Spider veins are the tiny red or blue vessels that can appear anywhere on the body but more commonly on the legs, face, chest or even abdomen. They may be visible as short, seemingly unconnected lines each about the size of a large hair or they may resemble a spider web or tree with branches. In medical terms spider veins are called “telangiectasias”. They usually occur in association with larger dilated blood vessels (often blue / green in colour) called “reticular veins”.
Often dilated blood vessels cause aching especially with prolonged standing. Although dilated blood vessels do carry blood they are not very efficient and are often not necessary to the circulatory system. The body will have already established an alternative route for the blood to travel back more efficiently to the heart (deep venous system). Thus they can be treated without damaging the circulation (treatment actually improves venous circulation). The chance for a greatly improved appearance is about 80 per cent depending on the severity of the problem. Treatment will also usually relieve any symptoms caused by the veins.
Since our ancestors decided to stand upright, our leg veins have been faced with the difficult task of taking the blood right up to the heart against the pulling force of gravity. To do this the leg veins depend on the contraction of the calf and thigh muscles to pump the blood up. This is why walking is good for your circulation.
So when you walk, the contraction of your leg muscles pumps the blood up. However, as we know “what goes up must come down” which is what happens to blood in the leg veins.
Therefore to prevent the blood from falling right back down, the nature has designed valves in the leg veins which open in only one direction: upwards. So the valves allow the blood to get through but when it comes back down, the valves shut and stop the blood going all the way down. Next contraction would send the blood even higher till it finally reaches the heart.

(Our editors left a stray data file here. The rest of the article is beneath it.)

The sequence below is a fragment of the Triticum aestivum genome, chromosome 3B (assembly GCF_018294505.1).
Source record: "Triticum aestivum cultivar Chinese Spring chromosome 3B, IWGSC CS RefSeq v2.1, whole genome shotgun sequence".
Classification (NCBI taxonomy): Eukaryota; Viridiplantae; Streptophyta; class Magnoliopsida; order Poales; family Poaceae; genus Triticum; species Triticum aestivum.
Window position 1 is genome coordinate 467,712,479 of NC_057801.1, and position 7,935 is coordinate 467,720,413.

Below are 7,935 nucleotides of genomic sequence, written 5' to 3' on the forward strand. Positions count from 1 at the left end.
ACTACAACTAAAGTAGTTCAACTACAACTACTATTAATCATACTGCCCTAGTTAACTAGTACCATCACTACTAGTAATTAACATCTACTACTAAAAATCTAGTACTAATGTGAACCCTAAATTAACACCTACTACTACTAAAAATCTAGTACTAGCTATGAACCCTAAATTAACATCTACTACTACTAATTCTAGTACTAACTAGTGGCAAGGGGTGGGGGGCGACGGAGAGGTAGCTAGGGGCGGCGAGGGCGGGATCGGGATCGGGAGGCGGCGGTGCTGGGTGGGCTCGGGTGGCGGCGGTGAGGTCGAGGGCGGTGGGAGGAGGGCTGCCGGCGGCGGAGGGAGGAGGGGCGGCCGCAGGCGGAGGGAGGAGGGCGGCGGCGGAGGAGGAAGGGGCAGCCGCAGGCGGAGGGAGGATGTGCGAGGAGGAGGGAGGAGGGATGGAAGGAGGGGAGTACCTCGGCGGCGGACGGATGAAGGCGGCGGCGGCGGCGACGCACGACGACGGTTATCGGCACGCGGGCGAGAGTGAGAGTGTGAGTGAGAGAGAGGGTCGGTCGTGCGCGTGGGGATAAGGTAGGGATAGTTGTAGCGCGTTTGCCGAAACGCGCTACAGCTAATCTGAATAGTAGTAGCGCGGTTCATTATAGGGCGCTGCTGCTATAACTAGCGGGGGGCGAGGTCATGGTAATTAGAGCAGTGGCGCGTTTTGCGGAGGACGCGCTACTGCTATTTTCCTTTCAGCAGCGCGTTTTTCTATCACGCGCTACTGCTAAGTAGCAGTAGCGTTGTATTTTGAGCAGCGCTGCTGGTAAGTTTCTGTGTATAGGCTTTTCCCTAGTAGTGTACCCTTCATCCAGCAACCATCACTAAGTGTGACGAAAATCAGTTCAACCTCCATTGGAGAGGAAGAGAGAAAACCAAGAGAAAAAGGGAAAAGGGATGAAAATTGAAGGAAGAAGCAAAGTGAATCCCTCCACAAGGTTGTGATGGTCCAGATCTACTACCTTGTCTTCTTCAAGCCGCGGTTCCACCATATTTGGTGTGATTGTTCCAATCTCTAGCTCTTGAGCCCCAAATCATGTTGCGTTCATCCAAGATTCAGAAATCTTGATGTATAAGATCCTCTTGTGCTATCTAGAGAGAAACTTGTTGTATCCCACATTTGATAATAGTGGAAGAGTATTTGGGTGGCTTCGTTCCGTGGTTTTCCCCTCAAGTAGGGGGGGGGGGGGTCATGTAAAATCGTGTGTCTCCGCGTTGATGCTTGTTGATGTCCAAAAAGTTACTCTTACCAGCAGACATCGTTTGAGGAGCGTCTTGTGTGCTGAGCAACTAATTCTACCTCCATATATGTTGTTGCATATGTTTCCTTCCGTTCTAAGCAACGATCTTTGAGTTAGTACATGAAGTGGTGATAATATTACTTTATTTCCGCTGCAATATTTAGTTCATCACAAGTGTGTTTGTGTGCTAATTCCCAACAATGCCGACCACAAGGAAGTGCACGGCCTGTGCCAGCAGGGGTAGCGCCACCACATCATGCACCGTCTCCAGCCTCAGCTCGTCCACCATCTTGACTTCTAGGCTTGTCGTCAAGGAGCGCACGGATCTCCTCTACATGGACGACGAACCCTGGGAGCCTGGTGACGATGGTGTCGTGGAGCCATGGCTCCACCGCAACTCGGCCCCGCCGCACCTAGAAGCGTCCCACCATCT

In vein disease, the underlying problem appears to be damage to the valves. The abnormal reticular veins, for instance, act as “feeders” of the spider veins. The blood flow in these feeder veins can be resembled to a “two-way” street. In other words, blood in the feeder veins can go back and forth. This backward flow through the incompetent valves dilates up the smaller veins (medically called “post-capillary venules”). These dilated post-capillary venules are called “spider veins”.
During pregnancy the enlarged uterus may also restrict blood flow in the veins of the abdomen contributing to the development of varicose veins. Spider veins may also occur after trauma to a certain area of the body or as a result of wearing tight girdles. They also appear to be associated with obesity and occupations involving prolonged standing. When they occur on the face or chest, spider veins may be related to chronic sun exposure, alcohol or exposure to extremes of temperature.
There is no known method of prevention. Wearing specialized venous support stockings may prevent some dilated blood vessels from developing in some people. Maintaining a normal weight, regular exercise, avoiding constipation and avoiding wearing high heeled shoes may also be helpful.